Fireworks Safety Campaign 2013
- Only buy fireworks marked BS 7114
- Don’t drink alcohol if setting off fireworks
- Keep fireworks in a closed box
- Follow the instructions on each firework
- Light them at arm’s length, using a taper
- Stand well back
- Never go near a firework that has been lit
- Even if it hasn’t gone off, it could still explode
- Never put fireworks in your pocket or throw them
- Always supervise children around fireworks
- Light sparklers one at a time and wear gloves
- Never give sparklers to a child under five
- Keep pets indoors
‘Before They Explode – Follow The Code’ is the key Fireworks Campaign message to young people and their parents this year from the Fireworks joint agencies group.
The group comprising the Isle of Man Office of Fair Trading, the Isle of Man Fire and Rescue Service and the Isle of Man Constabulary have collaborated on the Firework Safety Campaign for a number of years.
Pictured above: David Oldfield, OFT, Mark Caley, IOM Fire and Rescue Service, Mike Radcliffe, Isle of Man Constabulary.
The agencies particularly want to get the message out to the public that they should make sure they know what they are doing when handling fireworks – hence this year’s central message ‘Follow the Code’.
No-one under 18 can buy fireworks legally. Although UK national statistics are no longer collated, statistics for past years consistently show that over half those suffering injuries each year are under 18. Young people on the Island have fared better over the years but the agencies are determined that we should not become complacent.
The Office of Fair Trading is responsible for ensuring the safe storage of fireworks at retailers’ premises and the prevention of the sale of banned fireworks on the Island. The Fire Service lead the fireworks safety campaign and the Police deal with public nuisance behavior as well as working with the Office of Fair Trading to reinforce the message to retailers and young people that fireworks can only be sold to those over 18.
Chief Officer of the Office of Fair Trading, Mike Ball, said: "The Office of Fair Trading has worked successfully with the Police and the Fire Service for a number of years to ensure that problems with fireworks are kept to a minimum. OFT staff take their licensing responsibilities very seriously and are pleased to acknowledge the support of the other agencies. I hope that this year’s Fireworks Safety Campaign helps to ensure another safe bonfire night for all Island residents."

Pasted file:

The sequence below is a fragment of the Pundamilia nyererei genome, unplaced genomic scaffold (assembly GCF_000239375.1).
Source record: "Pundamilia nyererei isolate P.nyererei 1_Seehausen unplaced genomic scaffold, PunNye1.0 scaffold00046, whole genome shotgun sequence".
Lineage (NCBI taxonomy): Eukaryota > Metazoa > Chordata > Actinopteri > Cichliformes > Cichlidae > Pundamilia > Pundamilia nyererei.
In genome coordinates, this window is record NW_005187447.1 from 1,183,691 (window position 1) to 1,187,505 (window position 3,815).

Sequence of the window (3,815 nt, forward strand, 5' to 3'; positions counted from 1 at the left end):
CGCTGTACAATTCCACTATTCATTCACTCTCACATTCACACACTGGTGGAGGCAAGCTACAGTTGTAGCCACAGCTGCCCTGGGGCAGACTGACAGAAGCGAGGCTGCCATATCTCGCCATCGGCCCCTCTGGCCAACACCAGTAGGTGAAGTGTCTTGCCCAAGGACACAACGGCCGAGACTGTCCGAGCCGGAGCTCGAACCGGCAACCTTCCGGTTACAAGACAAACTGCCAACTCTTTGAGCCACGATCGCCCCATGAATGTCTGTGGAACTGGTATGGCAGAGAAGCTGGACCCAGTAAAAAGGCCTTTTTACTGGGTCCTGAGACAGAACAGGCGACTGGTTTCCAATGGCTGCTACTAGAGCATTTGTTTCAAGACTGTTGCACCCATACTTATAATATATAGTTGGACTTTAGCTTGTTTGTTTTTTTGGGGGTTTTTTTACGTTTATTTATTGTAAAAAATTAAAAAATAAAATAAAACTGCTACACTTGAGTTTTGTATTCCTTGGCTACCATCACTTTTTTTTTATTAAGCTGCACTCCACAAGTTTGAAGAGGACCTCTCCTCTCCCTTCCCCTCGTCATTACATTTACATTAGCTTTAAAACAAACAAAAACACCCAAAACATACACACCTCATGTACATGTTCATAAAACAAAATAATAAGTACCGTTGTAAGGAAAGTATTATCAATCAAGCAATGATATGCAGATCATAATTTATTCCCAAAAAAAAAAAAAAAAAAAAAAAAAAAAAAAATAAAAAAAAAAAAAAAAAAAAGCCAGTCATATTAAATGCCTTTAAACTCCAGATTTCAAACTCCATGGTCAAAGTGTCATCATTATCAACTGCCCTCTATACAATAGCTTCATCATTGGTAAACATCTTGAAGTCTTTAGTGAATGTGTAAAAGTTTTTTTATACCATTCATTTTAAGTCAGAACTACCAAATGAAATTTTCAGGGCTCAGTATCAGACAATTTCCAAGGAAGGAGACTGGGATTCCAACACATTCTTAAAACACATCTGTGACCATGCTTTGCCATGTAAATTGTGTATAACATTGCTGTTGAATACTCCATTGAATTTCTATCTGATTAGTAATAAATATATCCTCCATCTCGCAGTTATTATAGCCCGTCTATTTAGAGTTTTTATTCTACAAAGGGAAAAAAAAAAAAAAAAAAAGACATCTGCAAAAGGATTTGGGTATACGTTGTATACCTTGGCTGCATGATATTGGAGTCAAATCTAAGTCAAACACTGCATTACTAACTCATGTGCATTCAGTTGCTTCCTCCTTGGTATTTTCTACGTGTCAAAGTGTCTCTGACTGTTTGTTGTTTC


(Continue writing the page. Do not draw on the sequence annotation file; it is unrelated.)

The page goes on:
Schools are always keen to promote the safety message and the agencies support this through talks to young people and the supply of fireworks safety material. The Department of Education and Children Youth Service is also promoting the safety messages through its youth clubs.
During the period Friday 1 November 2013 until Sunday 10 November 2013 firework displays can be held without notifying the Department of Home Affairs but anyone planning a display outside of that period must notify the Department at least 21 days in advance of the display date.
Station Officer Roger Brown from the Isle of Man Fire and Rescue Service Community Safety Team said “It is essential that people follow the Firework Code to ensure that they stay safe. Fireworks are explosives and burn at high temperatures, so they need careful handling and storage. Terrible injuries can be caused by carelessness – the Fire Service wants ‘Bonfire Night’ to be fun not fatal".
Mike Radcliffe, Crime Reduction Officer, Isle of Man Constabulary said “I am very pleased that the number of incidents over the “fireworks week” has reduced during the past few years. In general fireworks seem to be being used sensibly and it is not the intention of the Police to prevent people enjoying themselves. It is important to remember though that it is an offence for anyone to set off a firework in public causing annoyance, distress or harassment to other persons or domestic animals so anyone letting off fireworks should do so with care and consideration”.
John Peet, Chief Inspector of Trading Standards, Office of Fair Trading said “Fireworks bought over the internet can be a problem. Fireworks may not meet safety codes or can even be counterfeit. If you want to buy on the internet look for established brands carrying the British Standard (BS) 7114 mark (or on some fireworks (BS) EN 14035). Better still buy your fireworks locally from licensed shops which have been inspected by our Trading Standards staff”.
Further information on fireworks in the Isle of Man can be found at http://www.gov.im/oft/TradingStandards/safety/fireworks.xml and http://www.nhs.uk/livewell/fireworksafety/pages/fireworksafety.aspx
Material used in the Campaign can be found at: